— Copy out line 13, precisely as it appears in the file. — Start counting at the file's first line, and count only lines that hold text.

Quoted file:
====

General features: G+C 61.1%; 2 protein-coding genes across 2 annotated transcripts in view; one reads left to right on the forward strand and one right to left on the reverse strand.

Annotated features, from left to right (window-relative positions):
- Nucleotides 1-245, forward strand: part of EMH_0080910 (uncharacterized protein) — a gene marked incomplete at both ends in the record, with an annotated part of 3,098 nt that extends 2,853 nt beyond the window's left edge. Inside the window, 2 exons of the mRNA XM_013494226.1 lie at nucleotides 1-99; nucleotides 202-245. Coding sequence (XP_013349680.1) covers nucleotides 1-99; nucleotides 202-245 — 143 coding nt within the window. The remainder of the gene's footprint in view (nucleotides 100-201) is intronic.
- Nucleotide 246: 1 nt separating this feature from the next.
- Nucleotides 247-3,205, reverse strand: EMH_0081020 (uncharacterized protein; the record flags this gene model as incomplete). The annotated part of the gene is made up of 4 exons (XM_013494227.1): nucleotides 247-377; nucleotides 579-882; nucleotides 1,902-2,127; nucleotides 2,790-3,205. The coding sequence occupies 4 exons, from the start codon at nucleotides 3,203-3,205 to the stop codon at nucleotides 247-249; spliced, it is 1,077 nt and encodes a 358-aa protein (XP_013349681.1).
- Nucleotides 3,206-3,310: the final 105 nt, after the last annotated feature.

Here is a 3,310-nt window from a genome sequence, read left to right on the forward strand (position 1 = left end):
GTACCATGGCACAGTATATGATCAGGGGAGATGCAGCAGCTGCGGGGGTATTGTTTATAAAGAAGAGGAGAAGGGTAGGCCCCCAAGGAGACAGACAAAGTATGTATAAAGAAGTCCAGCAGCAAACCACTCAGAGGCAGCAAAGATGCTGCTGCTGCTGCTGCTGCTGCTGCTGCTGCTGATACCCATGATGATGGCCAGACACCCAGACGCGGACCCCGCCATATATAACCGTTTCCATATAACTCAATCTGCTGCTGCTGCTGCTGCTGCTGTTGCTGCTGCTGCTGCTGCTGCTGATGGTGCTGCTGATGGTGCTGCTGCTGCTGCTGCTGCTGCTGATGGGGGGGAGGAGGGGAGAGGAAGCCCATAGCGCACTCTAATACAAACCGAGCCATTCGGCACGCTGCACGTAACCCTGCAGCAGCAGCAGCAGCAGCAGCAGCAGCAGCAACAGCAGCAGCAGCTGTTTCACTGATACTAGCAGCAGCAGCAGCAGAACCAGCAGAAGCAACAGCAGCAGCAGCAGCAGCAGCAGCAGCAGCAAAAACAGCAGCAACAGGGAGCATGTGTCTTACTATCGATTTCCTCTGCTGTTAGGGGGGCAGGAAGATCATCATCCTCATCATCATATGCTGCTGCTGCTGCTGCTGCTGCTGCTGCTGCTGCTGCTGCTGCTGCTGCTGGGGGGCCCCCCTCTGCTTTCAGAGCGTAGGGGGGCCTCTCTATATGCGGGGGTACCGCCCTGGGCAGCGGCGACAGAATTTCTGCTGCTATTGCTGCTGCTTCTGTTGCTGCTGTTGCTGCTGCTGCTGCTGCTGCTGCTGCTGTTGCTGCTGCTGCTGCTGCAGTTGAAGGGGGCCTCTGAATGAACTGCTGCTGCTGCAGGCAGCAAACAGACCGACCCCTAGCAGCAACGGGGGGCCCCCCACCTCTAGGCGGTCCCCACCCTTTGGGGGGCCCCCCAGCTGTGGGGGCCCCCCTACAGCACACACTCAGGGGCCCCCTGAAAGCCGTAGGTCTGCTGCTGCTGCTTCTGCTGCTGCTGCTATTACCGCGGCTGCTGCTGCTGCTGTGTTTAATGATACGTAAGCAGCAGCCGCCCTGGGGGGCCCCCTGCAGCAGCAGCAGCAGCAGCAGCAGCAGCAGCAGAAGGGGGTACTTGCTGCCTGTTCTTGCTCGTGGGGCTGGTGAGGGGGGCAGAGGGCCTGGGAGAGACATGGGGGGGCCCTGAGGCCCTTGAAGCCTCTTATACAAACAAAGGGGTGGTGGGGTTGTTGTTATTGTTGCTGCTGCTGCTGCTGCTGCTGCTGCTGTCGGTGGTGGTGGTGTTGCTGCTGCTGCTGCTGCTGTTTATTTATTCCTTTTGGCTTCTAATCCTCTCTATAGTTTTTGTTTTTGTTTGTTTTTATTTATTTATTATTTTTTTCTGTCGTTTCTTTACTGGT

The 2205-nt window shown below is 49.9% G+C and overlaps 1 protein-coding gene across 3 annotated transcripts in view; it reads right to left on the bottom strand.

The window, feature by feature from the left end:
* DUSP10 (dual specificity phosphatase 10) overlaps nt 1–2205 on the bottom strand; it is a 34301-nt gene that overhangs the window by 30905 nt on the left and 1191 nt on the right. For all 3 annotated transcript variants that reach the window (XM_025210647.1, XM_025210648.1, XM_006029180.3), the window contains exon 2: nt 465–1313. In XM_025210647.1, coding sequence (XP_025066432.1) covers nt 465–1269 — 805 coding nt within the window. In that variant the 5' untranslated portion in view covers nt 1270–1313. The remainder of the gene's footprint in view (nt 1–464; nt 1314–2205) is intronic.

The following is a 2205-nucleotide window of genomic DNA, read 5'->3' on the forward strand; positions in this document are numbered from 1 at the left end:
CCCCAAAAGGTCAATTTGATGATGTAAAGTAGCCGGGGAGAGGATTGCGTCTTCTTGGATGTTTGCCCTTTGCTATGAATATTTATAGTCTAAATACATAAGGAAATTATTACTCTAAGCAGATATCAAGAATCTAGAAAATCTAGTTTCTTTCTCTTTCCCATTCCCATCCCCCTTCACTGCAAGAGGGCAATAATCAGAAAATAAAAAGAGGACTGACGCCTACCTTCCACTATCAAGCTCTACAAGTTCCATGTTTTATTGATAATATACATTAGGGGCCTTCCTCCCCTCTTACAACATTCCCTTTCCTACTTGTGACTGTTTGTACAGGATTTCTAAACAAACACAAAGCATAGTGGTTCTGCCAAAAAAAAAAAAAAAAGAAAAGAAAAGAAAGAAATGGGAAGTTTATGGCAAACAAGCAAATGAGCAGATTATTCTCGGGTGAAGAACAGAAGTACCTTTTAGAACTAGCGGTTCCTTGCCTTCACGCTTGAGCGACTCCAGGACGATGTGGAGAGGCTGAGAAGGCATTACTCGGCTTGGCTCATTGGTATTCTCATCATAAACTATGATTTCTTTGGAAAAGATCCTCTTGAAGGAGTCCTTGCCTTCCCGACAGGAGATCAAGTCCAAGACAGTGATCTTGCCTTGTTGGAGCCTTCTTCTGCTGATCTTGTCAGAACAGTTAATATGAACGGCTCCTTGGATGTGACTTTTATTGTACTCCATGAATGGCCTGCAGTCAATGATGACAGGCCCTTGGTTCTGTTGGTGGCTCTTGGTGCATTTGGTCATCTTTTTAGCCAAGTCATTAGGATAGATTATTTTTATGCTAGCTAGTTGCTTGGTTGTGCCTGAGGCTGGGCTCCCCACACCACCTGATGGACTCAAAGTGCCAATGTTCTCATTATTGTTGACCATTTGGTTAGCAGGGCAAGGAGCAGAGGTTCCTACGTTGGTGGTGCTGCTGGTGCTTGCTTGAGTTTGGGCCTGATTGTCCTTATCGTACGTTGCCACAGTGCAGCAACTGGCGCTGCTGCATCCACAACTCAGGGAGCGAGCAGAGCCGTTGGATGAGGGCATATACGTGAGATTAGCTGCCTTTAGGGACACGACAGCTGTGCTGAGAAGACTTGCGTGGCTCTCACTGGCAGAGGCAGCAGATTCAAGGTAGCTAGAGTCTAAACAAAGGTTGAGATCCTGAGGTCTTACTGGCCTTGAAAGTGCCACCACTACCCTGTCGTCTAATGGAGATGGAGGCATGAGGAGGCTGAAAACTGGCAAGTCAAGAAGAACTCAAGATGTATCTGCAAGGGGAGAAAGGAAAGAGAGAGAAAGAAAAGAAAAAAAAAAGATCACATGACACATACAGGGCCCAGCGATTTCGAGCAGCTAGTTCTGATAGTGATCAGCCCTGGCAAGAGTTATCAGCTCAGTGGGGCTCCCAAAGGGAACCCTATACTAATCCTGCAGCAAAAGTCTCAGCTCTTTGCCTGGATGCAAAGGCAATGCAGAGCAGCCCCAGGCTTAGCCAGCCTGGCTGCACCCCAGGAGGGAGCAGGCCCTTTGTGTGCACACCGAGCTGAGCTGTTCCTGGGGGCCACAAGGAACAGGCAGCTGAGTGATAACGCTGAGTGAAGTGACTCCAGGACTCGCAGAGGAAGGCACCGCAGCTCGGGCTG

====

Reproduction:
CCCCAAAAGGTCAATTTGATGATGTAAAGTAGCCGGGGAGAGGATTGCGTCTTCTTGGATGTTTGCCCTTTGCTATGAATATTTATAGTCTAAATACATAAGGAAATTATTACTCTAAGCAGATATCAAGAATCTAGAAAATCTAGTTTCTTTCTCTTTCCCATTCCCATCCCCCTTCACTGCAAGAGGGCAATAATCAGAAAATAAAAAGAGGACTGACGCCTACCTTCCACTATCAAGCTCTACAAGTTCCATGTTTTATTGATAATATACATTAGGGGCCTTCCTCCCCTCTTACAACATTCCCTTTCCTACTTGTGACTGTTTGTACAGGATTTCTAAACAAACACAAAGCATAGTGGTTCTGCCAAAAAAAAAAAAAAAAGAAAAGAAAAGAAAGAAATGGGAAGTTTATGGCAAACAAGCAAATGAGCAGATTATTCTCGGGTGAAGAACAGAAGTACCTTTTAGAACTAGCGGTTCCTTGCCTTCACGCTTGAGCGACTCCAGGACGATGTGGAGAGGCTGAGAAGGCATTACTCGGCTTGGCTCATTGGTATTCTCATCATAAACTATGATTTCTTTGGAAAAGATCCTCTTGAAGGAGTCCTTGCCTTCCCGACAGGAGATCAAGTCCAAGACAGTGATCTTGCCTTGTTGGAGCCTTCTTCTGCTGATCTTGTCAGAACAGTTAATATGAACGGCTCCTTGGATGTGACTTTTATTGTACTCCATGAATGGCCTGCAGTCAATGATGACAGGCCCTTGGTTCTGTTGGTGGCTCTTGGTGCATTTGGTCATCTTTTTAGCCAAGTCATTAGGATAGATTATTTTTATGCTAGCTAGTTGCTTGGTTGTGCCTGAGGCTGGGCTCCCCACACCACCTGATGGACTCAAAGTGCCAATGTTCTCATTATTGTTGACCATTTGGTTAGCAGGGCAAGGAGCAGAGGTTCCTACGTTGGTGGTGCTGCTGGTGCTTGCTTGAGTTTGGGCCTGATTGTCCTTATCGTACGTTGCCACAGTGCAGCAACTGGCGCTGCTGCATCCACAACTCAGGGAGCGAGCAGAGCCGTTGGATGAGGGCATATACGTGAGATTAGCTGCCTTTAGGGACACGACAGCTGTGCTGAGAAGACTTGCGTGGCTCTCACTGGCAGAGGCAGCAGATTCAAGGTAGCTAGAGTCTAAACAAAGGTTGAGATCCTGAGGTCTTACTGGCCTTGAAAGTGCCACCACTACCCTGTCGTCTAATGGAGATGGAGGCATGAGGAGGCTGAAAACTGGCAAGTCAAGAAGAACTCAAGATGTATCTGCAAGGGGAGAAAGGAAAGAGAGAGAAAGAAAAGAAAAAAAAAAGATCACATGACACATACAGGGCCCAGCGATTTCGAGCAGCTAGTTCTGATAGTGATCAGCCCTGGCAAGAGTTATCAGCTCAGTGGGGCTCCCAAAGGGAACCCTATACTAATCCTGCAGCAAAAGTCTCAGCTCTTTGCCTGGATGCAAAGGCAATGCAGAGCAGCCCCAGGCTTAGCCAGCCTGGCTGCACCCCAGGAGGGAGCAGGCCCTTTGTGTGCACACCGAGCTGAGCTGTTCCTGGGGGCCACAAGGAACAGGCAGCTGAGTGATAACGCTGAGTGAAGTGACTCCAGGACTCGCAGAGGAAGGCACCGCAGCTCGGGCTG